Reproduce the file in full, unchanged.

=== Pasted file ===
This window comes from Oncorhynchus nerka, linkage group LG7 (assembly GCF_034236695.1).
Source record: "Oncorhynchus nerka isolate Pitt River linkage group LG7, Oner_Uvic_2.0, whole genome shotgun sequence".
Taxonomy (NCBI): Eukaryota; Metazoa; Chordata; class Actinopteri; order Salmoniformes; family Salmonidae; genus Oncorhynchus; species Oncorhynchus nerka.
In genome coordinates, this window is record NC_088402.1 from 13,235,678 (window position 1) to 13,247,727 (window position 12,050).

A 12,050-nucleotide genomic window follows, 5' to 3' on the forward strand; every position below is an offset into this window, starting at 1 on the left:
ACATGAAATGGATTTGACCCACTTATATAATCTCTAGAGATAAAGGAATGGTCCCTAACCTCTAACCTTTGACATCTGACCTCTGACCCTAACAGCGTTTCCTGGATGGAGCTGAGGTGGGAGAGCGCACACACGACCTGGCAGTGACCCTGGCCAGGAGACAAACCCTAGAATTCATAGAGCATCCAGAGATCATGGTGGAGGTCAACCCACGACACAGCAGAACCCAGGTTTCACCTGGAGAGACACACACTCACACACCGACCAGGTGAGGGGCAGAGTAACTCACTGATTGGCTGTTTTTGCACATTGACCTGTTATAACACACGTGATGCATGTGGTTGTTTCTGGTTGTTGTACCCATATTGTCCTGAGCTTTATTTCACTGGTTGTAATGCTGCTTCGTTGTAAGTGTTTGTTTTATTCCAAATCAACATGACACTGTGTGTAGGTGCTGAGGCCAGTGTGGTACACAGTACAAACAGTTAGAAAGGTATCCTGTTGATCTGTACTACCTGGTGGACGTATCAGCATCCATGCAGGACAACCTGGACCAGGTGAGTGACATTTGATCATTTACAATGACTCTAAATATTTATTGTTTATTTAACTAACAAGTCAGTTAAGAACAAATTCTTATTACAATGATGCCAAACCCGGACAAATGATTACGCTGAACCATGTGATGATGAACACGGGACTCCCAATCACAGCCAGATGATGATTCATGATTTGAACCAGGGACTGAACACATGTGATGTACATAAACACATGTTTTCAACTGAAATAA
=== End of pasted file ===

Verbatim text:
This window comes from Oncorhynchus nerka, linkage group LG7 (assembly GCF_034236695.1).
Source record: "Oncorhynchus nerka isolate Pitt River linkage group LG7, Oner_Uvic_2.0, whole genome shotgun sequence".
Taxonomy (NCBI): Eukaryota; Metazoa; Chordata; class Actinopteri; order Salmoniformes; family Salmonidae; genus Oncorhynchus; species Oncorhynchus nerka.
In genome coordinates, this window is record NC_088402.1 from 13,235,678 (window position 1) to 13,247,727 (window position 12,050).

A 12,050-nucleotide genomic window follows, 5' to 3' on the forward strand; every position below is an offset into this window, starting at 1 on the left:
ACATGAAATGGATTTGACCCACTTATATAATCTCTAGAGATAAAGGAATGGTCCCTAACCTCTAACCTTTGACATCTGACCTCTGACCCTAACAGCGTTTCCTGGATGGAGCTGAGGTGGGAGAGCGCACACACGACCTGGCAGTGACCCTGGCCAGGAGACAAACCCTAGAATTCATAGAGCATCCAGAGATCATGGTGGAGGTCAACCCACGACACAGCAGAACCCAGGTTTCACCTGGAGAGACACACACTCACACACCGACCAGGTGAGGGGCAGAGTAACTCACTGATTGGCTGTTTTTGCACATTGACCTGTTATAACACACGTGATGCATGTGGTTGTTTCTGGTTGTTGTACCCATATTGTCCTGAGCTTTATTTCACTGGTTGTAATGCTGCTTCGTTGTAAGTGTTTGTTTTATTCCAAATCAACATGACACTGTGTGTAGGTGCTGAGGCCAGTGTGGTACACAGTACAAACAGTTAGAAAGGTATCCTGTTGATCTGTACTACCTGGTGGACGTATCAGCATCCATGCAGGACAACCTGGACCAGGTGAGTGACATTTGATCATTTACAATGACTCTAAATATTTATTGTTTATTTAACTAACAAGTCAGTTAAGAACAAATTCTTATTACAATGATGCCAAACCCGGACAAATGATTACGCTGAACCATGTGATGATGAACACGGGACTCCCAATCACAGCCAGATGATGATTCATGATTTGAACCAGGGACTGAACACATGTGATGTACATAAACACATGTTTTCAACTGAAATAA